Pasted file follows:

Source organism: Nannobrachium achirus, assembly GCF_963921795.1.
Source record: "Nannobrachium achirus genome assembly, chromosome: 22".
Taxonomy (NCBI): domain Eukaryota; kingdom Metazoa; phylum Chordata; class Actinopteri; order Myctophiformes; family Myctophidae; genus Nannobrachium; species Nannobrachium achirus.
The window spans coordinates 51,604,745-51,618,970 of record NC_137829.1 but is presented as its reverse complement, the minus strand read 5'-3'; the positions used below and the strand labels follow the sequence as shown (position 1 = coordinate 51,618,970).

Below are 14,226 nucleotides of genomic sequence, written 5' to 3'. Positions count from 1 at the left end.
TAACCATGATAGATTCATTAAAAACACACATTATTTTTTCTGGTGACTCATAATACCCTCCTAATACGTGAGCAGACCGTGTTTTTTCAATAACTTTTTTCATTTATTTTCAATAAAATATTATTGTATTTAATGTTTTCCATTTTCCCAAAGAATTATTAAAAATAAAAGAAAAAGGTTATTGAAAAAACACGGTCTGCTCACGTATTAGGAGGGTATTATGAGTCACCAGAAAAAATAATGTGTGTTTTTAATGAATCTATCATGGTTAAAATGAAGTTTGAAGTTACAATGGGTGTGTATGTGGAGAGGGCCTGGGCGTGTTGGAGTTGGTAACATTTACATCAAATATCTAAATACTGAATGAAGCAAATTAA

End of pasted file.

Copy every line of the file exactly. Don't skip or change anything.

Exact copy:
Source organism: Nannobrachium achirus, assembly GCF_963921795.1.
Source record: "Nannobrachium achirus genome assembly, chromosome: 22".
Taxonomy (NCBI): domain Eukaryota; kingdom Metazoa; phylum Chordata; class Actinopteri; order Myctophiformes; family Myctophidae; genus Nannobrachium; species Nannobrachium achirus.
The window spans coordinates 51,604,745-51,618,970 of record NC_137829.1 but is presented as its reverse complement, the minus strand read 5'-3'; the positions used below and the strand labels follow the sequence as shown (position 1 = coordinate 51,618,970).

Below are 14,226 nucleotides of genomic sequence, written 5' to 3'. Positions count from 1 at the left end.
TAACCATGATAGATTCATTAAAAACACACATTATTTTTTCTGGTGACTCATAATACCCTCCTAATACGTGAGCAGACCGTGTTTTTTCAATAACTTTTTTCATTTATTTTCAATAAAATATTATTGTATTTAATGTTTTCCATTTTCCCAAAGAATTATTAAAAATAAAAGAAAAAGGTTATTGAAAAAACACGGTCTGCTCACGTATTAGGAGGGTATTATGAGTCACCAGAAAAAATAATGTGTGTTTTTAATGAATCTATCATGGTTAAAATGAAGTTTGAAGTTACAATGGGTGTGTATGTGGAGAGGGCCTGGGCGTGTTGGAGTTGGTAACATTTACATCAAATATCTAAATACTGAATGAAGCAAATTAA